Referring now to FIG. 1 of the drawings, in the surface-shaped silent discharge electrode employed according to the present invention, there exist parallel linear electrodes 11 and 12 embedded in a shallow portion of an insulator layer along its surface. Every other one of these parallel linear electrodes are connected in common to form separate groups as shown in cross-section in FIG. 2, and an A.C. high voltage is applied from a voltage source 6 between these electrode groups. As a result, in the proximity of the surface between the electrodes 11 and 12 are generated electric lines of force 13 which bend in an outwardly convex manner as viewed from the surface of said electrode. When the density of these electric lines of force 13, that is, the electric field intensity on the surface of the surface-shaped silent discharge electrode becomes high with respect to an ionization potential of the gas existing in the proximity, a silent discharge arises between the electrodes 11 and 12. With regard to the mode of generation of this silent discharge, it is generated exactly in the same manner on the surfaces of one electrode E1 and the other electrode E2 opposed thereto, and the voltage applied to the electrode E2 is fed from a voltage source 7 as shown in FIG. 2. These silent discharge electrodes E1 and E2 are disposed in an opposed relationship to each other and separated by a space 20, as illustrated in the same figure.

In FIGS. 3S1, 3S2 and 3R are illustrated waveforms of A.C. voltages to be applied between the respective linear electrodes 11 and 12 in the surface-shaped silent discharge electrodes. More particularly, with reference to FIG. 3S1, it has been well-known in the art of silent discharge that in one period extending from time interval 21 to time interval 24 among the intervals 21 to 26 of time t, a silent discharge would occur only in the time intervals 22 and 24. Accordingly, on the electrode E1, in the time intervals 22 and 24, a high frequency silent discharge of several tens Hz to several MHz in frequency would arise between the respective adjacent electrode elements, that is, between the linear electrodes 11 and 12. In this case, the frequency of the voltage applied by the voltage supply 6 is normally of the order of 10 Hz to 1000 Hz. Accordingly, in the time intervals 22 and 24, strong ionization would occur in the proximity of the electric lines of force 13 on the surface of the surface-shaped silent discharge electrode E1, so that in these time intervals, the so-called plasma space in which a great number of electrons and positive and negative ions exist. Therefore, if a D.C. potential difference exists between the electrode E1 and the electrode E2, then either positive or negative monopolar ions are selectively extracted from the plasma space towards the space 20 depending upon the polarity of the potential difference between the electrodes E1 and E2.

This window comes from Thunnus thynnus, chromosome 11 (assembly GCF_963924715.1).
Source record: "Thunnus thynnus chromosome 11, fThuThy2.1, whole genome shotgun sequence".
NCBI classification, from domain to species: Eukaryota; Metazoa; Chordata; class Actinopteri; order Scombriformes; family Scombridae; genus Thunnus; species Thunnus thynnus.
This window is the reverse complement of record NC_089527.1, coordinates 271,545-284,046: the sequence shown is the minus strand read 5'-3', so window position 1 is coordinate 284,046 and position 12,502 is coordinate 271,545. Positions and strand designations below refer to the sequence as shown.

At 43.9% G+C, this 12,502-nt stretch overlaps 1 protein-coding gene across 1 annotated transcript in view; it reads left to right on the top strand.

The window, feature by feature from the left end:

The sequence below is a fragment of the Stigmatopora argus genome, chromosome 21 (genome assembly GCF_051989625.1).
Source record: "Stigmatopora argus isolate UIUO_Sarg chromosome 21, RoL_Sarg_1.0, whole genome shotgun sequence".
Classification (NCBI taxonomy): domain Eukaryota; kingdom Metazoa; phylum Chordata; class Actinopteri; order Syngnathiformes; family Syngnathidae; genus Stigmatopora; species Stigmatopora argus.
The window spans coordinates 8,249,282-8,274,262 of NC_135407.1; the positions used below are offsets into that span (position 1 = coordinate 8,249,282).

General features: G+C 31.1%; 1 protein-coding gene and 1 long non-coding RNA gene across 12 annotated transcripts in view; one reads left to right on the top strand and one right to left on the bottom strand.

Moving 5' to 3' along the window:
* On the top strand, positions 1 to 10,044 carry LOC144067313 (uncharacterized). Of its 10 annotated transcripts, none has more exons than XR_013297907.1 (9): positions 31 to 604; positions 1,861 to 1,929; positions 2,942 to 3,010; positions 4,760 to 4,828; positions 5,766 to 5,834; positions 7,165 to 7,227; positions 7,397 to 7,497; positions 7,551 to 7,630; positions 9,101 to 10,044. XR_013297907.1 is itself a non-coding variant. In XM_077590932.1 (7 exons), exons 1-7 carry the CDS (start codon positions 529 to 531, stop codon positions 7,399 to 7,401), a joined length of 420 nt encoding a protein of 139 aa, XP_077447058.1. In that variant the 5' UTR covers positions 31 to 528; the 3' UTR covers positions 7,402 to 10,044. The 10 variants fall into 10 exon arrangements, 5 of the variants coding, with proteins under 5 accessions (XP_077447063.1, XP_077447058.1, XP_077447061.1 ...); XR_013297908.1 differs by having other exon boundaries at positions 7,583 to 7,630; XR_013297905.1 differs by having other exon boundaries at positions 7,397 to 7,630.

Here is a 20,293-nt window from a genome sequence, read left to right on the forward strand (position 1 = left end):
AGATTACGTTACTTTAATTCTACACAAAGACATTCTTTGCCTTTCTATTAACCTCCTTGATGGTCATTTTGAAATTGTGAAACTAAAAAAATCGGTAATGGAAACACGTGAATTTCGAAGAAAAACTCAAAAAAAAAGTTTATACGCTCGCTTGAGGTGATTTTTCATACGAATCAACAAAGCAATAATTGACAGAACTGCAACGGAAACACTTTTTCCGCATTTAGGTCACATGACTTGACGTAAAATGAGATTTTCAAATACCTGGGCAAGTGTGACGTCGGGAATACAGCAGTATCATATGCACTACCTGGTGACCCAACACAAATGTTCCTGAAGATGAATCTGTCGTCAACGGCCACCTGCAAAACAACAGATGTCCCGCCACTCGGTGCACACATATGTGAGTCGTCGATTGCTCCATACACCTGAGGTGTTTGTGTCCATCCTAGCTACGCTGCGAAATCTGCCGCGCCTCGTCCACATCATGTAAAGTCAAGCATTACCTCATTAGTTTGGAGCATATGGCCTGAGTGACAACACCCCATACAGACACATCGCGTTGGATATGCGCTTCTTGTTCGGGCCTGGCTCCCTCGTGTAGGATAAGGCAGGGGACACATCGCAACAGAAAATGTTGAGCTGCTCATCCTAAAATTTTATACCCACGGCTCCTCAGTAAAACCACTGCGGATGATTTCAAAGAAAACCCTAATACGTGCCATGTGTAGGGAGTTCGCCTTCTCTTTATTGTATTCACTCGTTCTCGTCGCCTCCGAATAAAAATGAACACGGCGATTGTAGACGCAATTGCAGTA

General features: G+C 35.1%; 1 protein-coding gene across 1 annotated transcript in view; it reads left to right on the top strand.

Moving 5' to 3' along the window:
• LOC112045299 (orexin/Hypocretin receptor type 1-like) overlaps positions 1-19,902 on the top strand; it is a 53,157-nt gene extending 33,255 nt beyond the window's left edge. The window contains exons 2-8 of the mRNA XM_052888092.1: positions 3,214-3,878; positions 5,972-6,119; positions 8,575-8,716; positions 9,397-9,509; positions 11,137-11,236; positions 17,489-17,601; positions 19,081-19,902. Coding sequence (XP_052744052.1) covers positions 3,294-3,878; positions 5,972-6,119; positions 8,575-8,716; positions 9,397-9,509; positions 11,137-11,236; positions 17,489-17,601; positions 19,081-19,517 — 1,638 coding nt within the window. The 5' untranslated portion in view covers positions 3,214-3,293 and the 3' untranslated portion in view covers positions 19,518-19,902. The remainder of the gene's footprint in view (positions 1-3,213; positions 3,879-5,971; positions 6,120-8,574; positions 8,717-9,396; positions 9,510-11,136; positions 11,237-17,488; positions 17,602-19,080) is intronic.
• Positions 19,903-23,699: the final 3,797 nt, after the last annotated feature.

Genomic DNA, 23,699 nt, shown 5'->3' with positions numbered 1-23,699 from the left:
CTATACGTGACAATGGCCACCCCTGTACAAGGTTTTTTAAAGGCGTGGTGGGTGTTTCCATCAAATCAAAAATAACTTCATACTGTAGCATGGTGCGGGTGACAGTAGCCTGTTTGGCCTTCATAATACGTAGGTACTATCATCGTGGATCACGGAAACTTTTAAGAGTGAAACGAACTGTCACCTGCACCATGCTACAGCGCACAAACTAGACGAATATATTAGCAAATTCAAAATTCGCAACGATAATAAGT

Now referring to FIG. 3S2, there is shown a voltage waveform applied between the linear electrodes 11a and 12a embedded within the electrode E2. More particularly, the A.C. voltage applied between the linear electrodes 11a and 12a embedded within the electrode E2 has the same waveform as the A.C. voltage applied between the linear electrodes 11 and 12 embedded within the electrode E1, but the phase of the former A.C. voltage is delayed by 1/4 period with respect to the latter A.C. voltage. In such a case, as will be obvious from FIGS. 3S1 and 3S2, in the time interval 22 in which a silent discharge occurs on the surface of electrode E1, a silent discharge does not exist on the surface of the electrode E2. In the time interval 21 in which a silent discharge does not occur on the surface of the electrode E1, a silent discharge exists on the surface of the electrode E2. A similar relationship is stably established in the subsequent time intervals.

The waveform shown in FIG. 3R represents the potential of electrode E1 with respect to ground potential. The circuit arrangement shown in FIG. 2 is constructed in such manner that a voltage may be applied from a voltage source 8 to the electrode E2 so that the potential of the electrode E2 with respect to the ground potential may be an inversion of the potential applied to the electrode E1. In the time interval 21, between the electrodes E1 and E2 exists an electric field directed from the electrode E1 to the electrode E2, because the electrode E1 has a positive potential with respect to the ground potential while the electrode E2 has a negative potential with respect to ground potential. On the other hand, as will be obvious from FIG. 3S2, in the time interval 21 a plasma generated by a silent discharge exists only on the surface of the electrode E2. Owing to the electric field directed from the electrode E1 to electrode E2, only negative ions are extracted from the surface of the electrode E2 towards the space 20 and then arrive at the elecrrode E1. The ions existing within the space 20 in the time interval 21 are only the negative monopolar ions extracted from the electrode E2.